As Alabama defies gay-marriage ruling, Ginsburg, Obama say America is ready. Is it?
As Alabama officials continue to resist efforts to implement same-sex marriage in that state, US Supreme Court Justice Ruth Bader Ginsburg said Americans are increasingly accepting of gays.
In comments suggesting that the country is ready for gay marriage, US Supreme Court Justice Ruth Bader Ginsburg said Thursday that Americans won't need "a large adjustment" if the high court rules that gay marriage is a constitutional right.
As Alabama officials continue to resist efforts to implement same-sex marriage in that state, the 81-year-old justice said Americans are increasingly accepting of gays, in an interview with Bloomberg News.
“The change in people’s attitudes on that issue has been enormous,” Ginsburg told Bloomberg News. “In recent years, people have said, ‘This is the way I am.’ And others looked around, and we discovered it’s our next-door neighbor – we’re very fond of them. Or it’s our child’s best friend, or even our child. I think that as more and more people came out and said that ‘this is who I am,’ the rest of us recognized that they are one of us."
Polls suggest Ginsburg is correct.
According to a 2014 Gallup poll, 55 percent of Americans say same-sex marriages should be recognized by law and enjoy the same rights as traditional marriages.
Among young adults – those aged 18 to 29 – nearly 8 in 10 support gay marriage.
These figures reflect a dramatic shift in perception. When the Defense of Marriage Act became law in 1996, allowing states to deny recognition to same-sex marriages performed in other states, just 27 percent of Americans said marriages between gays and lesbians should be valid, according to Gallup.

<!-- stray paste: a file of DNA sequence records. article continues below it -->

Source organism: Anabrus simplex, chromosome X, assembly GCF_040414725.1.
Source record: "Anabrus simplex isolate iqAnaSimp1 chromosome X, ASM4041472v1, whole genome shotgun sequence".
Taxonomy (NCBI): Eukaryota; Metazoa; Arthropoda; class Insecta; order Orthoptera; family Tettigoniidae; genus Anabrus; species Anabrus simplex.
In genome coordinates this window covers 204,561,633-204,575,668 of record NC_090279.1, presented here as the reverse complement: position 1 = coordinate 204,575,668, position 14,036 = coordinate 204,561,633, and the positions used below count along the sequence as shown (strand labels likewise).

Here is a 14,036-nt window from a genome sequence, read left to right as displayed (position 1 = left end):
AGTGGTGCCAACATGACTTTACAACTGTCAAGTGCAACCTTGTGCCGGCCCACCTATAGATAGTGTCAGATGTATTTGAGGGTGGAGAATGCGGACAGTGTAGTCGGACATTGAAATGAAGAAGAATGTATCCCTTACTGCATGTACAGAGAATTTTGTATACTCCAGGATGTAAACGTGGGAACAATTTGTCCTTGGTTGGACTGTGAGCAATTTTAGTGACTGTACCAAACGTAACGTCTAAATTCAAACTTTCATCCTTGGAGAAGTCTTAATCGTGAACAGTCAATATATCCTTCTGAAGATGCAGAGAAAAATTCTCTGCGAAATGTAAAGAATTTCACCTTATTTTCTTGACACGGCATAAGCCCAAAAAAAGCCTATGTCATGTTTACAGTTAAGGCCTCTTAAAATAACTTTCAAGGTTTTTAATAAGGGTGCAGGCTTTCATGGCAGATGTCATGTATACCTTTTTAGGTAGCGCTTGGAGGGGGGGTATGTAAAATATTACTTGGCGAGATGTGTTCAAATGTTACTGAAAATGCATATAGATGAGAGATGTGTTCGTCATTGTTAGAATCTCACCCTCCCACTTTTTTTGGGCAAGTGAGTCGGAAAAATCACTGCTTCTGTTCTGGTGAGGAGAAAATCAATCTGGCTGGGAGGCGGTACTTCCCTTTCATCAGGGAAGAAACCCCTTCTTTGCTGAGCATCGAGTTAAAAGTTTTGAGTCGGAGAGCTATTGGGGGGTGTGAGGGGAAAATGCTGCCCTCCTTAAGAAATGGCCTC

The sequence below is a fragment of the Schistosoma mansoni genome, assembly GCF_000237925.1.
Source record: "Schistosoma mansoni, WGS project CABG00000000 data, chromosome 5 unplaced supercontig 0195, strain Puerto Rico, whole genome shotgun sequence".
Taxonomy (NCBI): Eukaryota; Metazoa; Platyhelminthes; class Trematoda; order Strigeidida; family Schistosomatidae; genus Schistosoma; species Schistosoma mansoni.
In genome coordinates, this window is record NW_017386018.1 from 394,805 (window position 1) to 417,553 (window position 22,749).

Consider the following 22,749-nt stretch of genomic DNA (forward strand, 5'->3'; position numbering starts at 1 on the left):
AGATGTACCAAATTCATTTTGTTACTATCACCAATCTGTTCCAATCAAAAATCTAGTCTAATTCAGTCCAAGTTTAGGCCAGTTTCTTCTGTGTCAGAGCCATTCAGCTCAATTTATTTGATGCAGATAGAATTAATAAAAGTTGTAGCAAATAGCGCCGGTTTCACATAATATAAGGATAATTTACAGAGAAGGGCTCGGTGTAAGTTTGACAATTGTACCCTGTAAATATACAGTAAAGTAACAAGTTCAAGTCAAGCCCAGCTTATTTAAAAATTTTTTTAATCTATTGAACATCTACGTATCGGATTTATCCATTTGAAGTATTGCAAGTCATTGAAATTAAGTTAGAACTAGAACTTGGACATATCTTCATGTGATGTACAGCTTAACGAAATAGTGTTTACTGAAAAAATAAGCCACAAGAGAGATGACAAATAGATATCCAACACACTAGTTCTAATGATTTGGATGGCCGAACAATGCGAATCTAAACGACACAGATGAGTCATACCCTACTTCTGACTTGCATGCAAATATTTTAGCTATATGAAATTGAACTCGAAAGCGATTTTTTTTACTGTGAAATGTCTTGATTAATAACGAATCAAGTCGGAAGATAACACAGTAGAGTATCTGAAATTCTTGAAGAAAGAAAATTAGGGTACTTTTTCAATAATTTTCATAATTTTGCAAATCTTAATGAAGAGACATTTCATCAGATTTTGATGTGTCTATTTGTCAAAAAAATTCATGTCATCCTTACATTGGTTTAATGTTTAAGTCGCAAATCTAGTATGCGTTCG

In January, the Supreme Court announced that it will consider whether same-sex marriage should be legal across the nation. Arguments are set to begin in April, when the Court will hear four same-sex marriage cases, and a decision is expected by June.
Ginsburg, who has officiated a gay marriage, is one of four liberal judges expected to rule in favor of same-sex marriage. Anthony Kennedy, the court’s swing vote, will likely cast the deciding vote on the matter.
And while support for gay marriage has grown in the past two decades, staunch opposition remains. Ginsburg's comments follow a week of tense standoff in Alabama, where the chief justice of the Alabama Supreme Court has insisted he will continue to resist efforts to implement same-sex marriage in his state, even if the US Supreme Court rules in favor of same-sex marriage later this year.
"If it's an unlawful mandate you can refuse to mandate it. You can dissent to the United States Supreme Court," Alabama Chief Justice Roy Moore said in an interview with CNN's Chris Cuomo on "New Day." "I will follow the law as I interpret it."
Moore has ordered lower court judges in Alabama not to implement a federal court ruling that overturned the state's ban on same-sex marriage. He has asked them to not issue or recognize marriage licenses of same-sex couples. Judges in some of the state's counties refused to allow same-sex couples to marry, while others allowed it, making Alabama the 37th state to allow same-sex marriage.
President Obama, who was recently accused of lying about his initial opposition to gay marriage, came out in favor of gay marriage in 2012, and more recently told BuzzFeed News that he expects the court will agree.
“My sense is that the Supreme Court is about to make a shift, one that I welcome, which is to recognize that — having hit a critical mass of states that have recognized same-sex marriage — it doesn’t make sense for us to now have this patchwork system,” Obama said. “Same-sex couples should have the same rights as anybody else."